Constructive Cost Model COCOMO

Constructive Cost Model (COCOMO)

WikiSuite is the most comprehensive and integrated Free/Libre/Open Source enterprise software suite ever developed, so you'd expect that it took a massive amount of work. But how much? As of 2019, WikiSuite's cost to develop is well over $US50 million.

Really? How is this calculated?

Yes, really: If you tried to re-code WikiSuite using proprietary models. Below are the reports for various WikiSuite components generated by Black Duck Open Hub. Here is one example: https://www.openhub.net/p/tikiwiki/estimated_cost, and it has this note: "COCOMO is meant to include the design, specification drafting, reviewing and management overhead that goes along with producing quality software." More info:

How can it be free and who paid for this?

Like Wikipedia, GNU/Linux and Firefox, WikiSuite is the result of massive collaboration.

How do you arrive at "well over $US50 million"? Are you including the cost of GNU/Linux?

No. Just the Linux Kernel would cost billions to redevelop.

The WikiSuite-specific code (mostly ClearOS installers):

This is intentionally as small as possible since we focus on upstreaming code to the various Software Components.

The main software components:

Tiki Wiki CMS Groupware

Stats broken as of 2019-04-04


Jitsi Meet



Over 9,500 commits

Optional components


Over 44,000 commits



We won't count KVM as we consider it as part of GNU/Linux




Isn't the figure exaggerated?

In some cases, it's actually underestimated. COCOMO counts the number of lines of code. But a project like Tiki has been in active development for over 16 years, and there have been over 68,000 code commits. This battle-tested code costs more to develop than a younger application that would have the same number of lines of code.

As of February 4, 2019, Tiki's cost of development is estimated at USD$14,744,047, and the latest revision is #68960, which represents about $214 per commit. Given the work that goes into software development, and since "COCOMO is meant to include the design, specification drafting, reviewing and management overhead that goes along with producing quality software.", the cost is clearly not overestimated. And that doesn't even count the 125 external dependencies. Think about it. Each dependency represents a distinct community / code base / bug tracker / etc.

Ok, but is this for plugins / duplicated functionality?

No. There is minimal feature overlap / code duplication in WikiSuite because our philosophy is to avoid it as per our component criteria model. While it's true that some of WikiSuite's components have apps (ClearOS) or plugins (Openfire), it's mostly a deployment mechanism, and there is no mess (community fragmentation, etc.) as described at: http://pluginproblems.com/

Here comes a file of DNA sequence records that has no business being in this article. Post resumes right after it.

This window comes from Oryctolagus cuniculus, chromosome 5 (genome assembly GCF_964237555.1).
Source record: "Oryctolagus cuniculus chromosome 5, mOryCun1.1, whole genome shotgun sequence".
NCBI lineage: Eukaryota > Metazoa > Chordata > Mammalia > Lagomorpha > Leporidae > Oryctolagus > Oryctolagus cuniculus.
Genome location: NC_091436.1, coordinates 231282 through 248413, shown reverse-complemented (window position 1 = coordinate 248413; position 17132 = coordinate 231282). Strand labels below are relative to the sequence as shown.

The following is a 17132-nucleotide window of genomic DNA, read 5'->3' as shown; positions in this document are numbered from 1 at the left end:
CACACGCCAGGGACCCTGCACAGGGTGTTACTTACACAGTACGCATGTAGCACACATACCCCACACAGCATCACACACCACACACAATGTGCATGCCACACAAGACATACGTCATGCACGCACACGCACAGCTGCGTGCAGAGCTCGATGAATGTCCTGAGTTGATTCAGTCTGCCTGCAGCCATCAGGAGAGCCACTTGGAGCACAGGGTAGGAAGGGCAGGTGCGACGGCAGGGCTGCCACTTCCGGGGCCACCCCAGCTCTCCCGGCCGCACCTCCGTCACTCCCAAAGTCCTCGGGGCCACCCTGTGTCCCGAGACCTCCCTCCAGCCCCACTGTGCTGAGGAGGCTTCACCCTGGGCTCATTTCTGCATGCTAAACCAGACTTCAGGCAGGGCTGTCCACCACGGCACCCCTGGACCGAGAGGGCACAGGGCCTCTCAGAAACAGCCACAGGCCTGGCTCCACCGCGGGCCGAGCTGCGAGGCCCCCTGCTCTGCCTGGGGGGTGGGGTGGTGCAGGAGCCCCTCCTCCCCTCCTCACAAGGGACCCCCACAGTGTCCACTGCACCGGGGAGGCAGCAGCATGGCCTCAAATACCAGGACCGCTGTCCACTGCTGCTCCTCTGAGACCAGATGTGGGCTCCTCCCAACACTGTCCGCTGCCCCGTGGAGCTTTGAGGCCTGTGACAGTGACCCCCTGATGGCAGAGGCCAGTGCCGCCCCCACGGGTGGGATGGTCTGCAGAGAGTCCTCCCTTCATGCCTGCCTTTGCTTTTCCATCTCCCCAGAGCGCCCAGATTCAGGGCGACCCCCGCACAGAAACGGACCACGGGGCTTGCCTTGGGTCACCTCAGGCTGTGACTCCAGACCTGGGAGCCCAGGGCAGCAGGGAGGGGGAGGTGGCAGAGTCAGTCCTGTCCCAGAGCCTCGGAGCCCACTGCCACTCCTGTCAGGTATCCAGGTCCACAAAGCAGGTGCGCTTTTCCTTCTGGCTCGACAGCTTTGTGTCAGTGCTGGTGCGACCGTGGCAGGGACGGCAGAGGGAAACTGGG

Given this huge value, isn't it a high cost to maintain the apps?

Many of the software components are 10 to 15 years old, so they are quite mature. Maintaining a mature app, even with it undergoing occasional revamps, is a tiny fraction of the effort of rewriting it. And now, each of the applications has a community / ecosystem that uses it and is highly motivated to maintain and develop it.

If another suite has more lines of code (and thus a higher dollar amount), does it make it better?

No. The goal is to have all desired features with minimal complexity, and a sufficient community to sustain it. Some other suites are focused on facilitating self-hosting of many apps, including apps with identical functionality, but WikiSuite is very opinionated about the apps that compose it. We believe supporting more than one application for the same need adds unnecessary complexity and fragmentation. We believe WikiSuite's model is the best way to have the most features, with the least complexity. Please see: http://pluginproblems.com/

Ok, but I am not going to use all the features

That is true of all feature-rich software. But the economics of software development don't make it feasible to build software exclusively tailored for one use case. Community Free / Libre / Open Source software will necessarily want to cater to a wider community and get more users and contributors.


Even if we exclude dependencies (which is debatable), and not count all the components, we can see that the cost to develop is "well over US$50 million". This demonstrates the following: